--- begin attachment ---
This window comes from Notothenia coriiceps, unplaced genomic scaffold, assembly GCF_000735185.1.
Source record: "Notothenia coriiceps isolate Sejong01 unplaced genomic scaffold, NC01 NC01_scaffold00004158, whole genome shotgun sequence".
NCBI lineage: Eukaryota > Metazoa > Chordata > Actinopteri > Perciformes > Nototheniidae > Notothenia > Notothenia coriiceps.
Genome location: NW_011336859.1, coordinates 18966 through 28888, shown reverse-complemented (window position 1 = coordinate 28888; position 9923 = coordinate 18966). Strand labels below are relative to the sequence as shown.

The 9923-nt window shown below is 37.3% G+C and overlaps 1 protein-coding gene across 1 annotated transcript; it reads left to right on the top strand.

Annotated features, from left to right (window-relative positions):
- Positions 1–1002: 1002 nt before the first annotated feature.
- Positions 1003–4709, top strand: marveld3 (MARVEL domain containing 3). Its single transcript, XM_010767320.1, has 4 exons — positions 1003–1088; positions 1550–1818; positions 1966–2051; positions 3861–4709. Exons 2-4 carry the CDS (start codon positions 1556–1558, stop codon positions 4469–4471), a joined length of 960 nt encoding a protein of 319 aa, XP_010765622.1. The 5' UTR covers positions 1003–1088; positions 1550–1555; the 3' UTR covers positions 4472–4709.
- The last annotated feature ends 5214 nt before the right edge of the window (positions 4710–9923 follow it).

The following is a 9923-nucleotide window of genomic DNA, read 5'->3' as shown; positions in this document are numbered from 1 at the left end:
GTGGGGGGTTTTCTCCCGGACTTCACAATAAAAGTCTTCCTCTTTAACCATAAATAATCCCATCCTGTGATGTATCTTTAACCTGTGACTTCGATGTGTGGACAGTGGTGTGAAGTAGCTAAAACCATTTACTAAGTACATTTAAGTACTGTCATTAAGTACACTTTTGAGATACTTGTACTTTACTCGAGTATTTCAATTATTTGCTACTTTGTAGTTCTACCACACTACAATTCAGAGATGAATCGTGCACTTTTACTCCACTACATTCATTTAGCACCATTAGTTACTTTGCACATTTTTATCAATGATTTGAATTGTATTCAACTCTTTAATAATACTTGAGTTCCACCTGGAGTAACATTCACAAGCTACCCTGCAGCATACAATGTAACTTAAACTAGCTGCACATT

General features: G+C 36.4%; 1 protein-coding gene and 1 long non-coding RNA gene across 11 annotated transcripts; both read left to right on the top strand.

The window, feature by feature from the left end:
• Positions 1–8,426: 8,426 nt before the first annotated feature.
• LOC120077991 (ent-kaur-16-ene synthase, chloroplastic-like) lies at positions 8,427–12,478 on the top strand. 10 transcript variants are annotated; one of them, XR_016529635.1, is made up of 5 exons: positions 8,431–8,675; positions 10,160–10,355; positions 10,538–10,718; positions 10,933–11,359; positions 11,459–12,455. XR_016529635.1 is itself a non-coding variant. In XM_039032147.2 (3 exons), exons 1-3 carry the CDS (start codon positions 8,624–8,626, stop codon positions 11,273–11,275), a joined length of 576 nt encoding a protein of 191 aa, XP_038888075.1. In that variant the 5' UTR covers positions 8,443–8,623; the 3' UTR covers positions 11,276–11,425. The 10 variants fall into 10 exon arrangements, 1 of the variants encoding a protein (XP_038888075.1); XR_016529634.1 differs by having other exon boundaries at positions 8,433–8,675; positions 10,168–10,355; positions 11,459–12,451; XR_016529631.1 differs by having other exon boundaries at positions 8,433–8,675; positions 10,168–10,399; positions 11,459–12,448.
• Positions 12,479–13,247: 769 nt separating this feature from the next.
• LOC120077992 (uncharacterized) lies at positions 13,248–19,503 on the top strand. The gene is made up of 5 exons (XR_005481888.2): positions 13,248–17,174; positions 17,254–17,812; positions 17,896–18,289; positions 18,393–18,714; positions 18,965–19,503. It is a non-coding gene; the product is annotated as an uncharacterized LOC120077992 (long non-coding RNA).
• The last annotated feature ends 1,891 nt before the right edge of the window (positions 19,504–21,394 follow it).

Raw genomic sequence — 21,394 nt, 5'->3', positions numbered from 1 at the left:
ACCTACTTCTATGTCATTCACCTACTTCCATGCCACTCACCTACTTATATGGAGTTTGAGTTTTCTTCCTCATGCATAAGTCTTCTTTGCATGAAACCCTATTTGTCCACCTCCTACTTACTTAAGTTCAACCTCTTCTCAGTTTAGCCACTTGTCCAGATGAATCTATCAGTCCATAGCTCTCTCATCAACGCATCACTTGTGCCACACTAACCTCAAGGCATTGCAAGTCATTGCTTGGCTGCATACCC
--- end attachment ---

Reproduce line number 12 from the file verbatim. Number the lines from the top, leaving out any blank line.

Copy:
General features: G+C 36.4%; 1 protein-coding gene and 1 long non-coding RNA gene across 11 annotated transcripts; both read left to right on the top strand.